Tween Girls Switched at Birth Opt to Stick with 'Wrong' MomsMeredith Carroll
Two 12-year-old girls who were switched at birth are choosing not to add the trauma of finding out the truth of their situations: they’re sticking with the moms they know.
The girls, Irina and Anya, live within miles of each other in eastern Russia and only learned of the mistake when the ex-husband of one of the mothers refused to pay child support because he suspected their daughter was someone elses because she bore no resemblance to him. DNA tests confirmed his suspicions that their daughter was not theirs biologically.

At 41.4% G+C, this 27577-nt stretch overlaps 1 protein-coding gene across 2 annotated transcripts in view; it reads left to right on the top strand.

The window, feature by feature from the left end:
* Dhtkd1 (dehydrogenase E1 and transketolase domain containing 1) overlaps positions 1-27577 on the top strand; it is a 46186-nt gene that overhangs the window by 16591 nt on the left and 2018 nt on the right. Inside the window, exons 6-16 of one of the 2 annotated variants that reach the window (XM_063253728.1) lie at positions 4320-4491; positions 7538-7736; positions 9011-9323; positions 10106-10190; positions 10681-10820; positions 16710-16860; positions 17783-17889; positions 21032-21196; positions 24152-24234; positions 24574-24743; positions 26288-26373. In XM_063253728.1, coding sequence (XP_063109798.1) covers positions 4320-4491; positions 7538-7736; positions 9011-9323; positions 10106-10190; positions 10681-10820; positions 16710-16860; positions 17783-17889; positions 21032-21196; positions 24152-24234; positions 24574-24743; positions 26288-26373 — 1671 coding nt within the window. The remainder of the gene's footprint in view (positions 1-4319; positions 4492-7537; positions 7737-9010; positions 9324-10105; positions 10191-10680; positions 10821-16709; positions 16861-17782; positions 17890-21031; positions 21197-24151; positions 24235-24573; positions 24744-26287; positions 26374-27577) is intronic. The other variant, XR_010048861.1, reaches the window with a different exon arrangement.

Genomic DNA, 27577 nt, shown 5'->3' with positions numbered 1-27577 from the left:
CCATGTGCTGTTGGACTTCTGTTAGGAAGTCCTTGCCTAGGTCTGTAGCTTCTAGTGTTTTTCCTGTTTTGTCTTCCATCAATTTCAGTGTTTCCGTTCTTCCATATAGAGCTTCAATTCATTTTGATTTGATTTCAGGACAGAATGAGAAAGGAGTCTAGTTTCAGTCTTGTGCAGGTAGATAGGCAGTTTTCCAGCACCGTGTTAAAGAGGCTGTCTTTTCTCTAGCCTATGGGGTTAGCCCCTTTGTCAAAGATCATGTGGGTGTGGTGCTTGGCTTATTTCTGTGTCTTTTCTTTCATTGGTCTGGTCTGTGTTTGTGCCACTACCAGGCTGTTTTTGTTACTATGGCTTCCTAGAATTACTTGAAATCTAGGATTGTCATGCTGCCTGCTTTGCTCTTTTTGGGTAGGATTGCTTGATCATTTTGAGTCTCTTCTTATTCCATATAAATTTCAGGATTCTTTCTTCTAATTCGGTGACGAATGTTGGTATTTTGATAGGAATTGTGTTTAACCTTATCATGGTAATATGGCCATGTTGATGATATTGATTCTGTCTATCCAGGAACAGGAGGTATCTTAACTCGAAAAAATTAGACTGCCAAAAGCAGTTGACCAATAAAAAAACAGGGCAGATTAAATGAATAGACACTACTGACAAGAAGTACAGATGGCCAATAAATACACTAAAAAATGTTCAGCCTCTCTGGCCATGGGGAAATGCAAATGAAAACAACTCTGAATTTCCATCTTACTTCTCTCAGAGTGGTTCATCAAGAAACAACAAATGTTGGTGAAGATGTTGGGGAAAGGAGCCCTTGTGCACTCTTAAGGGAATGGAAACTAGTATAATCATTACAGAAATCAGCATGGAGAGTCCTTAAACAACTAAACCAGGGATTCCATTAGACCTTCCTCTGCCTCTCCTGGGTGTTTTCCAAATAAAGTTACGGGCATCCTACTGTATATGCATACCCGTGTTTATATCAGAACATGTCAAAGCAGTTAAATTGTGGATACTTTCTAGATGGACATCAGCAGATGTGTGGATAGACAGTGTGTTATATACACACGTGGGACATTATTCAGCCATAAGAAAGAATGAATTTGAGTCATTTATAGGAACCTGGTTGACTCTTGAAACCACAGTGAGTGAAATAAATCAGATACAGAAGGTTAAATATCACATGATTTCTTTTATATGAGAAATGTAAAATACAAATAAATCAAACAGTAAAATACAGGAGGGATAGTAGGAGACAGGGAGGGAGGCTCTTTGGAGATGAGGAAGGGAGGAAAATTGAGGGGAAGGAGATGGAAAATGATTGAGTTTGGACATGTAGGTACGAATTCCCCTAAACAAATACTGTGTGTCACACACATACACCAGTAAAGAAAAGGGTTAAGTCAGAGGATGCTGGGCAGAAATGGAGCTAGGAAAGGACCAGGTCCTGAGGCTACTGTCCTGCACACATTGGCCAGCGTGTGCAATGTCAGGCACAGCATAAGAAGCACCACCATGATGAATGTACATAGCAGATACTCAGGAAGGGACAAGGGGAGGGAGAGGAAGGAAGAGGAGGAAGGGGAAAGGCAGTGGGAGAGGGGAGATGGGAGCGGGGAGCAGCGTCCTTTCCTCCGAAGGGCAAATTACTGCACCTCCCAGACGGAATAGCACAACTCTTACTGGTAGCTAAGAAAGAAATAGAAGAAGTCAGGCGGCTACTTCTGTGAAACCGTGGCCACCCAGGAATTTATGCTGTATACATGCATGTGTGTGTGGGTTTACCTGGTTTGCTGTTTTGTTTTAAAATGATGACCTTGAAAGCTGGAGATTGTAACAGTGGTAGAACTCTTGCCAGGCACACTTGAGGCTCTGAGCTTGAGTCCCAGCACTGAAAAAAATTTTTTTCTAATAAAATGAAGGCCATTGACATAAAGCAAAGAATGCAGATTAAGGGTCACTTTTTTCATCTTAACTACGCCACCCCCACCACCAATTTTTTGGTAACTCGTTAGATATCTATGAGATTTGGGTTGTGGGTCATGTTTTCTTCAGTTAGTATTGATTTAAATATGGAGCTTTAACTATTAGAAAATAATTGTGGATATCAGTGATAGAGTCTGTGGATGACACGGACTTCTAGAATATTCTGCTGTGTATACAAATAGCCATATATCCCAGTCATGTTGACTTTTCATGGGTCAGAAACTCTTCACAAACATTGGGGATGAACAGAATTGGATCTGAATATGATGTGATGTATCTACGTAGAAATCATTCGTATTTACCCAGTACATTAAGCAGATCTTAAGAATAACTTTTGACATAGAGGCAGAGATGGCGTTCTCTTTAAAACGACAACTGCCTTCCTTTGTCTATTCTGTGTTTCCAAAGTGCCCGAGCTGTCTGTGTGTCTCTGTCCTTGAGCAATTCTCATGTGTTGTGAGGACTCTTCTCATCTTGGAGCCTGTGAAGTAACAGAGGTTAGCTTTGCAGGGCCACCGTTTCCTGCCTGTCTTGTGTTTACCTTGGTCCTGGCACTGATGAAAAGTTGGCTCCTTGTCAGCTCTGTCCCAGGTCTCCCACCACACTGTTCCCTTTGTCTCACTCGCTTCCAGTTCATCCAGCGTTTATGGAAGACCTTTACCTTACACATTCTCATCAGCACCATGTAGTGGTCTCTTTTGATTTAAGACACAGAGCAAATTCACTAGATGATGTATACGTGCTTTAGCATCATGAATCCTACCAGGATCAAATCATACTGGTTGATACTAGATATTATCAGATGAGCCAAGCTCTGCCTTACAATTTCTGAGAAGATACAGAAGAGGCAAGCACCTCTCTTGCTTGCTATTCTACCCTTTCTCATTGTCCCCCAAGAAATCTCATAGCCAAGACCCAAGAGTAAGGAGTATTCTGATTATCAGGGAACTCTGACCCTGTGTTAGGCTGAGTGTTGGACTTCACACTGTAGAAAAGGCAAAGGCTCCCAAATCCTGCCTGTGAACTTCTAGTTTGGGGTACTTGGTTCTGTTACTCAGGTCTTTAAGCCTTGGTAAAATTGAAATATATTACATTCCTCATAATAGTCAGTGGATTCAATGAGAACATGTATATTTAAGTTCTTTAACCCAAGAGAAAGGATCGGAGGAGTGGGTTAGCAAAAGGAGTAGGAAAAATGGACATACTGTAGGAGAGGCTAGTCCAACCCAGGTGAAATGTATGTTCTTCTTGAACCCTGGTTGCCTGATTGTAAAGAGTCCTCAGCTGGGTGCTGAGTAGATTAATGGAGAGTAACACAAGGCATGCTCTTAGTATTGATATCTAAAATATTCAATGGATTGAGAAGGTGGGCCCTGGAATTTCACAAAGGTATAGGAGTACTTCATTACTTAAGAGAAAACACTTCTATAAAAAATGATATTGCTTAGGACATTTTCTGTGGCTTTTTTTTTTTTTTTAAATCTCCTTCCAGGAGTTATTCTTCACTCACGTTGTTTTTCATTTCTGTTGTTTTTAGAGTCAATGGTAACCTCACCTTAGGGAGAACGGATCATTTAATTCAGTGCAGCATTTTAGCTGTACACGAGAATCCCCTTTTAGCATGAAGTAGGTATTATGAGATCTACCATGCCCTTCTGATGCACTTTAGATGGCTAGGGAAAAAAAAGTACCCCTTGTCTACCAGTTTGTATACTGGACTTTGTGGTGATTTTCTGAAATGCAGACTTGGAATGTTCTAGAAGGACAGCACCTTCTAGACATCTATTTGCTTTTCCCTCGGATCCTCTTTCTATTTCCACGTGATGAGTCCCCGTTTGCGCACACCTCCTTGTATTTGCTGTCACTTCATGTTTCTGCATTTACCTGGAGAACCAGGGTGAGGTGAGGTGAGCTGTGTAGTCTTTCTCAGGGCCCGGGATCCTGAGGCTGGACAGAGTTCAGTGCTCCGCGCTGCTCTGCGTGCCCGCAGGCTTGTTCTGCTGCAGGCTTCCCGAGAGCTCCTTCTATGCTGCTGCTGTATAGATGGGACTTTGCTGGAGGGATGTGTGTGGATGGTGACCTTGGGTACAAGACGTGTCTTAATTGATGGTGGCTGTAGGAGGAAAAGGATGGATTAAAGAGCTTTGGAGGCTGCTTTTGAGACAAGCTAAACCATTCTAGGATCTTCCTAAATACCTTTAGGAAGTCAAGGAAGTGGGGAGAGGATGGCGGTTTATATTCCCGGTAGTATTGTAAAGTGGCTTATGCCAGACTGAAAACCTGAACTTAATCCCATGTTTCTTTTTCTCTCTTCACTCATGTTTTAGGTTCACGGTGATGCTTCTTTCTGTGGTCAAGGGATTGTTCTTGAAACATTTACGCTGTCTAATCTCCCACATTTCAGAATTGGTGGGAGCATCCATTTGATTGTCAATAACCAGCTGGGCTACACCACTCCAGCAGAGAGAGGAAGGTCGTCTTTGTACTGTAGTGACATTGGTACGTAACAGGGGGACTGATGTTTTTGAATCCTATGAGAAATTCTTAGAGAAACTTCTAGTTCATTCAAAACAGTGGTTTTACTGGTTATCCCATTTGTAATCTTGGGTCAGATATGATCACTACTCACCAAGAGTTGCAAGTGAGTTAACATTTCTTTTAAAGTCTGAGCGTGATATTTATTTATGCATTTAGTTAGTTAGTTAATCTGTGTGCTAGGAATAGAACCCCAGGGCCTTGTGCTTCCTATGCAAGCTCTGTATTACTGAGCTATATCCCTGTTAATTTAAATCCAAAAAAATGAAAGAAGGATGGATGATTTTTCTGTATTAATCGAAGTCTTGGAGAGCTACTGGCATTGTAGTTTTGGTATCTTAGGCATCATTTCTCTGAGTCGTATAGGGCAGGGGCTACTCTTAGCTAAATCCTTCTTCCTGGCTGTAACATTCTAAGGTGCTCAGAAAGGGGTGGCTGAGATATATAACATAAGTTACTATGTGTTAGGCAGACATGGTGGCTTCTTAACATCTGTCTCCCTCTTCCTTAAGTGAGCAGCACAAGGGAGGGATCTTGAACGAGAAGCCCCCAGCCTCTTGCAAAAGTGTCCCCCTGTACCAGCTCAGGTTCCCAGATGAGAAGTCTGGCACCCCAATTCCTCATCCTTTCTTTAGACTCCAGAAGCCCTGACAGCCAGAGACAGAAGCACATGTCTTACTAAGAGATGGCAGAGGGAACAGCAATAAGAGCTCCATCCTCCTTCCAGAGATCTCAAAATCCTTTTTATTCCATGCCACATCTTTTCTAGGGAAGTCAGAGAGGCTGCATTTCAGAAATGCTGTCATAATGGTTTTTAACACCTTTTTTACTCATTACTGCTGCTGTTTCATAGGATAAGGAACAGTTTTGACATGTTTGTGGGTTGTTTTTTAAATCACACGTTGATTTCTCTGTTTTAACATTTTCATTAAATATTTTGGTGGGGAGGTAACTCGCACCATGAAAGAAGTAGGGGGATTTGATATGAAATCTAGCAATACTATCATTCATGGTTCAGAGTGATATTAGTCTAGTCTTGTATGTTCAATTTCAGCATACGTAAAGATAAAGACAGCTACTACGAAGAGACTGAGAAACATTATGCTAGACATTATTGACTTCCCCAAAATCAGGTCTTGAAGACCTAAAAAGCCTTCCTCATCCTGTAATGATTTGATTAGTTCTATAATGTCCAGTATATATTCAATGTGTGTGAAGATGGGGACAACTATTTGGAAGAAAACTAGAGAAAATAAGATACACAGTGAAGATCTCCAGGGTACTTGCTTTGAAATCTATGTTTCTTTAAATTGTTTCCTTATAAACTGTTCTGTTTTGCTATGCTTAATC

The girls have since decided to stay with the parents who raised them rather than their real parents, according to ABC News.
The girls were born in the same hospital just 15 minutes apart in 1999. Apparently their name tags were accidentally switched.
The BBC has reported the girls are happy to have found each other, but don’t want to be “given away” to the other family. The families are getting to know each other, and both are suing the hospital for nearly $160,000 in damages.
Babies being switched at birth are apparently a rare occurrence.
Can you imagine — either as a parent or a child — learning the family you’ve always known as your own is not because of a mistake? Mistakes happen, sure, but like this? I’m not sure $160,000 would even begin to cover a lifetime of family therapy bills. Talk about damages.